"As Joshua continued to experiment, he realized there was no rule preventing him from simulating real people. What would happen, he wondered, if he tried to create a chatbot version of his dead fiancee? There was nothing strange, he thought, about wanting to reconnect with the dead: People do it all the time, in prayers and in dreams. In the last year and a half, more than 600,000 people in the U.S. and Canada have died of COVID-19, often suddenly, without closure for their loved ones, leaving a raw landscape of grief. How many survivors would gladly experiment with a technology that lets them pretend, for a moment, that their dead loved one is alive again — and able to text?" Jason Fagone in the SF Chronicle: The Jessica Simulation: Love and loss in the age of A.I.

6

Till The Story’s Fully Told

"Our eyes adjusted to the darkness of the barn where Emmett Till was tortured by a group of grown men. Christmas decorations leaned against one wall. Within reach sat a lawn mower and a Johnson 9.9-horsepower outboard motor. Dirt covered the spot where Till was beaten, and where investigators believe he was killed. Andrews thinks he was strung from the ceiling, to make the beating easier. The truth is, nobody knows exactly what happened in the barn, and any evidence is long gone. Andrews pointed to the central rafter. 'That right there is where he was hung at.'" The always-excellent Wright Thompson in The Atlantic: His Name Was Emmett Till.

7

Five Ring Circus

(Note: My Olympics coverage will be a no spoilers zone, and focus more on stories than results. I'll only mention outcomes that are more than 24 hours old.)

+ "Going into these Games, few figured to be checking for Hadzic, the 29-year-old épée alternate on a US team that was a longshot to win a medal. The notable exception: six female fencers who wrote to the United States Olympic & Paralympic Committee (USOPC) in May demanding for an Olympic ban for Hadzic, the prime focus of an investigation into multiple accusations of sexual assault." Sha'Carri Richardson and Alen Hadzic. One gold medal favorite is out for smoking weed. The other, an also-ran fencer is in, despite multiple accusations of sexual assault.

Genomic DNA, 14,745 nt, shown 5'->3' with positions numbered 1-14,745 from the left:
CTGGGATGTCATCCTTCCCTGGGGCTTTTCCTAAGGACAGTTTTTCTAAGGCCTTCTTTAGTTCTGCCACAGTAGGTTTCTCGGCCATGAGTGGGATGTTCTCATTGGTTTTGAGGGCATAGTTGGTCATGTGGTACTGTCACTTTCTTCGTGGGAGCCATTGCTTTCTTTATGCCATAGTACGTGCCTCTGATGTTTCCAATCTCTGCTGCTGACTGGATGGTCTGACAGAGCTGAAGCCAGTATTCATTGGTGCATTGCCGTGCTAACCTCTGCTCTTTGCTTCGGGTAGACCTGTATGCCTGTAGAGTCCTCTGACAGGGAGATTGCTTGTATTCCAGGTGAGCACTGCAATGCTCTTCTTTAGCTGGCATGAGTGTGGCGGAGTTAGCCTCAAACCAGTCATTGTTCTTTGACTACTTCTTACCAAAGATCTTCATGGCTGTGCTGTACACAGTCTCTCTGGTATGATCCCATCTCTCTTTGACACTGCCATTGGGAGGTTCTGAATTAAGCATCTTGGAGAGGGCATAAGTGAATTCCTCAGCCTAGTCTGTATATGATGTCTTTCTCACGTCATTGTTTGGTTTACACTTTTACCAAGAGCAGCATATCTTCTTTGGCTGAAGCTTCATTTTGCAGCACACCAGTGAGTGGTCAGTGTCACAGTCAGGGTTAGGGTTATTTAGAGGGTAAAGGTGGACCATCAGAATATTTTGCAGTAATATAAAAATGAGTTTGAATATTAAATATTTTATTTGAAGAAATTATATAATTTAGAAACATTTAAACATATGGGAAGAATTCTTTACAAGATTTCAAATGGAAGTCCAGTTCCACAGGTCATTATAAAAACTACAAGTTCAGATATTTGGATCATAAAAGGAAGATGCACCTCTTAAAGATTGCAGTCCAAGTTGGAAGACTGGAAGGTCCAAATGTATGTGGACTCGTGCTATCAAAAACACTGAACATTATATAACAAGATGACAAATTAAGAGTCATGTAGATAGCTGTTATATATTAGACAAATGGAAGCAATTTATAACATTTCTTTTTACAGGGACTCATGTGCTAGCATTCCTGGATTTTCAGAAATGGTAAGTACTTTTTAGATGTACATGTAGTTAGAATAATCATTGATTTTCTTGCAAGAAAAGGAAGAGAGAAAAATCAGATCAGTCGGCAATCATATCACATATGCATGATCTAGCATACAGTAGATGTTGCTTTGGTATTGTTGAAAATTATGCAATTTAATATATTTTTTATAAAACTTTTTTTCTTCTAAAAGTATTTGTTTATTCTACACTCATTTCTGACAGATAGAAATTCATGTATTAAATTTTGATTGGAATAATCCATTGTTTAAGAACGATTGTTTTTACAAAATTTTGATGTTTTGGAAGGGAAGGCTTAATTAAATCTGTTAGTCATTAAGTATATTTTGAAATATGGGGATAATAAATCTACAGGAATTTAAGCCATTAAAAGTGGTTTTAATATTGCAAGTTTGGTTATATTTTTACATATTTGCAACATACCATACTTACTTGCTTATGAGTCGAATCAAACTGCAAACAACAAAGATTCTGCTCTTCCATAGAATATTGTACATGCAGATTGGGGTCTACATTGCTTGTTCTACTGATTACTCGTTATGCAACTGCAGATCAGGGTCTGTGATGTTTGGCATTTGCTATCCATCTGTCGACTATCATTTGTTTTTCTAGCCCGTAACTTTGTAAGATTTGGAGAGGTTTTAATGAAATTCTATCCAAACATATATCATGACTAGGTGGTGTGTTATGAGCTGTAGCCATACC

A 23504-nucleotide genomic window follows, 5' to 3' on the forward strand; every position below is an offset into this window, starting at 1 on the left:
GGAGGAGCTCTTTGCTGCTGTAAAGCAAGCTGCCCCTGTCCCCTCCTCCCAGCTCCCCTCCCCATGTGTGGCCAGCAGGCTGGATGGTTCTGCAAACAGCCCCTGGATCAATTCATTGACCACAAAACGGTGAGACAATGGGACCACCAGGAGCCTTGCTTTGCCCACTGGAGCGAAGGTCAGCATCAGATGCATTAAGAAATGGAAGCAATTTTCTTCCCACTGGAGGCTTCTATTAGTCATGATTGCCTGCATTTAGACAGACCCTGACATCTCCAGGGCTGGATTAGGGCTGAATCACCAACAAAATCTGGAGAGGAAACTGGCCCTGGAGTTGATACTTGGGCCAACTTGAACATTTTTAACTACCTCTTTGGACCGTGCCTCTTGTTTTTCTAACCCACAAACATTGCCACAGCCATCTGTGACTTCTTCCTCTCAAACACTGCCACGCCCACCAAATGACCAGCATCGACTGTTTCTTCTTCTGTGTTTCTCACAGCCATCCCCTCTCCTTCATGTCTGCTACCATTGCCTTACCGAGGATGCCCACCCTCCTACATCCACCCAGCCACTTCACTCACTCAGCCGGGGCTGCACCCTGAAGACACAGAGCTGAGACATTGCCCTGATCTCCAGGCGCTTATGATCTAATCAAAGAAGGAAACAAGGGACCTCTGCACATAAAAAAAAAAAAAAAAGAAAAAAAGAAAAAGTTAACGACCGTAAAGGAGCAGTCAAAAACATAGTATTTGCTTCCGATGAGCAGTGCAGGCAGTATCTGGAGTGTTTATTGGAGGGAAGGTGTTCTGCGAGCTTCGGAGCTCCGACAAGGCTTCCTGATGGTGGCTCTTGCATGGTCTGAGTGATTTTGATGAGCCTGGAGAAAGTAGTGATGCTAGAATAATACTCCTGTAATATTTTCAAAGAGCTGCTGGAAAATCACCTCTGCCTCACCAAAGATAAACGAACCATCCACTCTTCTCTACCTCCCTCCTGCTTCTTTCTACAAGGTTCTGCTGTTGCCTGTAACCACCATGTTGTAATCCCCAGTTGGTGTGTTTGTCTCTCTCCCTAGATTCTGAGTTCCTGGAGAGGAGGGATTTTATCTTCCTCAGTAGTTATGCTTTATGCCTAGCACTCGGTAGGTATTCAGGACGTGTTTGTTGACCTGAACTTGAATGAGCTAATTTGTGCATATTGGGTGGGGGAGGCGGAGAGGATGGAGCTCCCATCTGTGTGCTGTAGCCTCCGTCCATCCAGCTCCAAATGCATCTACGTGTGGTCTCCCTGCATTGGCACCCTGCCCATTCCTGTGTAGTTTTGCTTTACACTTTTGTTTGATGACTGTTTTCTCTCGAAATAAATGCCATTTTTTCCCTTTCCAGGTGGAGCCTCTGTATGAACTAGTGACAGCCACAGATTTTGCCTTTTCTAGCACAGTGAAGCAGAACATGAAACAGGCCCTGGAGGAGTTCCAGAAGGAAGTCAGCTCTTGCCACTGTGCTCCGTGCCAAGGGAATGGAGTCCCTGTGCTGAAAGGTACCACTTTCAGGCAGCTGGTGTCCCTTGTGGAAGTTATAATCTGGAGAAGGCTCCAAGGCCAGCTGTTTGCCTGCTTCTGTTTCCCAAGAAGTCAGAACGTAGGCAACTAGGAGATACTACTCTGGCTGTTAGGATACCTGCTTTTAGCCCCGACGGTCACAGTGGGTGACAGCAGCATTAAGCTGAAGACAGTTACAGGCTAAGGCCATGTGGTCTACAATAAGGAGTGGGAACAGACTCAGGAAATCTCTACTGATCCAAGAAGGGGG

+ "Pure exhaustion caused Norwegian Olympic triathlete Kristian Blummenfelt to take the idea of 'leaving it all out there' to a whole new level after his gold medal-winning performance in Tokyo." Norwegian triathlete pukes after winning Olympic gold medal, taken away in wheelchair. (He also didn't have the look of a gold medalist. Watching it on TV, I joked that Phil Collins had somehow snuck into the triathlon. Damn, what an effort though!)

+ A Dutch cyclist thought she'd won Olympic gold, but an Austrian was way ahead of her. And that Austrian was a serious longshot. Anna Kiesenhofer is a mathematician who hasn't been a member of a pro team for years.

+ Pink offers to pay bikini bottoms fine for Norway women's handball team. (This was the week before the Olympics, but it's related. It's ridiculous that female athletes are required to wear uniforms clearly intended to sexualize them. Sports are about kicking ass, not showing it.)

+ Here Are All The Olympian Couples Competing In Tokyo Who Are Dating, Engaged, Or Married.

8

The Toughest Reporting Gig

"I am now so early into this new hell that I have no pain, although that is coming, surely, and no symptoms except moments of utter exhaustion and, in the past three months, a loss of 20 pounds. After decades of turning down desserts, candies, and pastries to control my weight, it now seems cruel to be pressured to eat more food for which I have less appetite. As my life nears the finish line, the list of things I'll miss grows." Jack Thomas in the Boston Globe: I just learned I only have months to live. This is what I want to say.

9

Camps Like Us

"We are asking parents to pick up their campers tomorrow." Like every other industry that depends on seasonal workers, summer camps are stretched thin. Sometimes too thin to continue. NYT (gift article): Camps Have Been Scrambling for Counselors. Some Have Even Closed.

10

Bottom of the News

They spend most of their time herding cattle. But when they take time off, they dress to the nines. "Unlike many Muslims in this conservative part of the country, they choose not to wear traditional gowns, or kaftans, but trendy clothes inspired by hip-hop and Afrobeats stars." Nigeria's hipster herders - the funky Fulanis.

+ The 2021 iPhone photography awards.

+ Jackie Mason, who went from rabbi to stand-up comedy star, died at 93. My favorite bit of his is about the different reaction to cheesecake between a gentile and jew at the Carnegie Deli.